Ian Bremmer and Simon Sinek share their views of the current “political recession” and the core purpose behind our firms and our lives.
Not every session at ENGAGE (see previous article) was technical. Two years ago, the AICPA made the strategic decision to group its various conferences together, all together in the same building, which means that the financial planners were on one floor attending their sessions, the tax planners on another floor with theirs, estate planners and auditors in different parts of the building and so forth. Everybody would come together for keynote sessions and, because of the increased economies of scale, the conference could afford some of the most popular business-related speakers on the circuit.
This year, that included Ian Bremmer, President and founder of the Eurasia Group, who is one of the world’s most thoughtful commentators on how political issues are affecting our investing environment. In this speech he explained why politics around the world are becoming so contentious and (in many countries) irrational.
Bremmer started out by admitting that talking about global politics these days is not pleasant. “It drives families apart,” he said. “It is unnerving.” And he said off the bat that what is happening in today’s political environment is not about Donald Trump. “It’s so much deeper than that,” he said. “And it is not just happening in the United States. It is happening in a lot of other countries.” He listed the UK and Brazil as having messier political situations than what the U.S. is experiencing.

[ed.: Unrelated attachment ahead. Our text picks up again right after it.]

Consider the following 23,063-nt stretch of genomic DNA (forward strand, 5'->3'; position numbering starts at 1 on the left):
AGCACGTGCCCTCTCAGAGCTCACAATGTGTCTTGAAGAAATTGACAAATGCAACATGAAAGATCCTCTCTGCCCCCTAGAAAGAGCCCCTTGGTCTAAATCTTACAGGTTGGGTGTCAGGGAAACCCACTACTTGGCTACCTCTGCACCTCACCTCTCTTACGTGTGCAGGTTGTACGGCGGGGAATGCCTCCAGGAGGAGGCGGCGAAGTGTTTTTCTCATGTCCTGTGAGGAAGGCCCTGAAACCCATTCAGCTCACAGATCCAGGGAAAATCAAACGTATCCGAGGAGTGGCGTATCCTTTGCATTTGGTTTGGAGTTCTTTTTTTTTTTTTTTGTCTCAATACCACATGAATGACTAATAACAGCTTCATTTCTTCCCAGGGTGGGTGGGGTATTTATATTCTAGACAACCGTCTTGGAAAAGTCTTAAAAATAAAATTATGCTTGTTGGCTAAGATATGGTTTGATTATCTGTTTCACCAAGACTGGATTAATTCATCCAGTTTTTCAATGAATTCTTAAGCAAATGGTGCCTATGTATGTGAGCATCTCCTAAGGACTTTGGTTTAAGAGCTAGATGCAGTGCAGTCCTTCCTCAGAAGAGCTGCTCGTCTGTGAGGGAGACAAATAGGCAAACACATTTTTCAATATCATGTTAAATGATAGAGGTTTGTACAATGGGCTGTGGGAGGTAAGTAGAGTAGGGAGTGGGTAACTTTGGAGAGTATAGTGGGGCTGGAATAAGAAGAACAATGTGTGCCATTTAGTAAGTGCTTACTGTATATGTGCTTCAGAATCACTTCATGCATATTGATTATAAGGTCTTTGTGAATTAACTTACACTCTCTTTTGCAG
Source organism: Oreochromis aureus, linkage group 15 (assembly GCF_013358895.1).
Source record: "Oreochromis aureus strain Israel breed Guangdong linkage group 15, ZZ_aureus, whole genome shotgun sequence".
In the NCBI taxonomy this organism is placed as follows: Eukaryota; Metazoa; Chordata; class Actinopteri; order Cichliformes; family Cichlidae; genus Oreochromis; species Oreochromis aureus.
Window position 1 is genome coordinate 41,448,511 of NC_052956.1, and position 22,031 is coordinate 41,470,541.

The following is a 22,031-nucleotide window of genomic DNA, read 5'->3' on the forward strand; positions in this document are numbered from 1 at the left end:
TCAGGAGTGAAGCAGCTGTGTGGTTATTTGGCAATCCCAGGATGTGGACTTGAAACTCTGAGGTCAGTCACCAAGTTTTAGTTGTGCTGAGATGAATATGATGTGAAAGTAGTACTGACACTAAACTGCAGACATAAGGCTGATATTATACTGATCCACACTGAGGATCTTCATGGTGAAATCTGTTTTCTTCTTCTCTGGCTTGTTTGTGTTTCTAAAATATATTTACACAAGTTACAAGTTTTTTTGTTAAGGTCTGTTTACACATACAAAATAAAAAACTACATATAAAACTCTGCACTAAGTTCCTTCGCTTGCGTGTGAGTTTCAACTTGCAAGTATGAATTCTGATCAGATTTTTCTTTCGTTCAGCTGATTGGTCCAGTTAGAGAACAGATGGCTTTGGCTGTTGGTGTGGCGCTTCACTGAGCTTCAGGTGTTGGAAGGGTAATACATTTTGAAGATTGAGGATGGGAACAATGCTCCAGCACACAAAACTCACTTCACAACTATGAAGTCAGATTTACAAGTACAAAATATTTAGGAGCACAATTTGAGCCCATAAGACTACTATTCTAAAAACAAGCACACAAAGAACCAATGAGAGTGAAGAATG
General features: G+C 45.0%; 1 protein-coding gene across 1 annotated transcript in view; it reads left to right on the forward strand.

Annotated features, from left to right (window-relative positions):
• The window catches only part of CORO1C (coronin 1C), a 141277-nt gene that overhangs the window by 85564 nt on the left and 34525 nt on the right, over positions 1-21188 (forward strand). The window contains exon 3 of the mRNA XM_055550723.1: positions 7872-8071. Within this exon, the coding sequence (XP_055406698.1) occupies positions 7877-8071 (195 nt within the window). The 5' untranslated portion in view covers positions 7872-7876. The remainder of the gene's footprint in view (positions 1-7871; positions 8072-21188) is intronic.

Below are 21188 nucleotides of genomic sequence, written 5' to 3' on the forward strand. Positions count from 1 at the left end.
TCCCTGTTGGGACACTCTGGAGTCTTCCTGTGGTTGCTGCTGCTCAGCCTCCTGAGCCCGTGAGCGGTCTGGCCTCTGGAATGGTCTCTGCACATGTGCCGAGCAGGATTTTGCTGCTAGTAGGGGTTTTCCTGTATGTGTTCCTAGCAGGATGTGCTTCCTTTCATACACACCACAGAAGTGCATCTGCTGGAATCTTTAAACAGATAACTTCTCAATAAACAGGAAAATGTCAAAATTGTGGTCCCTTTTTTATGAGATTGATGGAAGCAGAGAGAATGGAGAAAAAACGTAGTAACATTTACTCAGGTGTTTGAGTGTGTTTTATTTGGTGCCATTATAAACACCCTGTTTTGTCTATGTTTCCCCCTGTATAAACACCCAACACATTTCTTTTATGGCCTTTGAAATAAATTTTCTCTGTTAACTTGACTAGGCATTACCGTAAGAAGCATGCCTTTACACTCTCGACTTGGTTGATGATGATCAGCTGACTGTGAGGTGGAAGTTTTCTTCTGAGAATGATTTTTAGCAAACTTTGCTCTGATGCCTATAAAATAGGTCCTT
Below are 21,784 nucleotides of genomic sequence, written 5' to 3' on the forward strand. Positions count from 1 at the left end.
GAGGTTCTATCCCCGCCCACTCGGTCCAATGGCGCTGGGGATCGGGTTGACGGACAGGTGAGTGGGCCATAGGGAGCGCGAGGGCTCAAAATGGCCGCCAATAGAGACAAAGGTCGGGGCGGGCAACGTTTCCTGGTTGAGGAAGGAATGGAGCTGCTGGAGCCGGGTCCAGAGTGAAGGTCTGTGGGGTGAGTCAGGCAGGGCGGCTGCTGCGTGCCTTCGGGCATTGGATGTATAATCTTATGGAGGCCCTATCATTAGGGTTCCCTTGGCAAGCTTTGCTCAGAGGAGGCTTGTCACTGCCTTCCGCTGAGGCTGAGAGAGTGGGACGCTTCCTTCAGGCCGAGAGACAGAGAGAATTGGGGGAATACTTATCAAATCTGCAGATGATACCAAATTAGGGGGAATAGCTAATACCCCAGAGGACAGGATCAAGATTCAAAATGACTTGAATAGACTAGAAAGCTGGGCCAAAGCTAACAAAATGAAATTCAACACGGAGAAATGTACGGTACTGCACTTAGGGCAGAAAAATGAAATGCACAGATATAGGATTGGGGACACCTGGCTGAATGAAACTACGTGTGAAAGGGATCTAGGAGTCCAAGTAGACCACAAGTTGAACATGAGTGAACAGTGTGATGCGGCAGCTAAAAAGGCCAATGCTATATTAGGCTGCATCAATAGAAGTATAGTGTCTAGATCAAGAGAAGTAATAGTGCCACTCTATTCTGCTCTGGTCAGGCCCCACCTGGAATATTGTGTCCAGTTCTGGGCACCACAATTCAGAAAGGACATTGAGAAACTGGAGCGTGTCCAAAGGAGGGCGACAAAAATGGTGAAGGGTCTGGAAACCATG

Big picture, Bremmer said: the world is experiencing a “geopolitical recession,” a period when a stable, long-standing global order is unwinding, and there is no clear replacement to hang onto. “For many years we had a U.S.-led global economic order in trade, led by political and economic institutions driven by the U.S.,” he said. Now that order is falling apart.
Why is this significant? Because it reduces the chances of a concerted solution to global crises. “In 2008-9, when global leaders got together, they knew they had to do something about the global economic recession,” Bremmer told the group. “The Americans, the Europeans, the Japanese and Chinese all banded together at the G20 Summit in 2009 in London and said: we all have to ensure that we avoid a global depression.” After 9/11, all of those countries offered their unqualified support. Even the Russians provided bases for the Americans to use with its allies in Central Asia to make it easier to fight the war in Afghanistan.
Now, Bremmer said, if there is a new global crisis, he would not expect that unified front to mitigate it. If, for example, there were to be a cyberattack on critical infrastructure, or another European debt crisis, or a new emerging market debt crisis, Bremmer expects different countries to blame each other and squabble, and elected officials in the United States to lash out against their political opponents. The political recession would prevent an effective, timely response.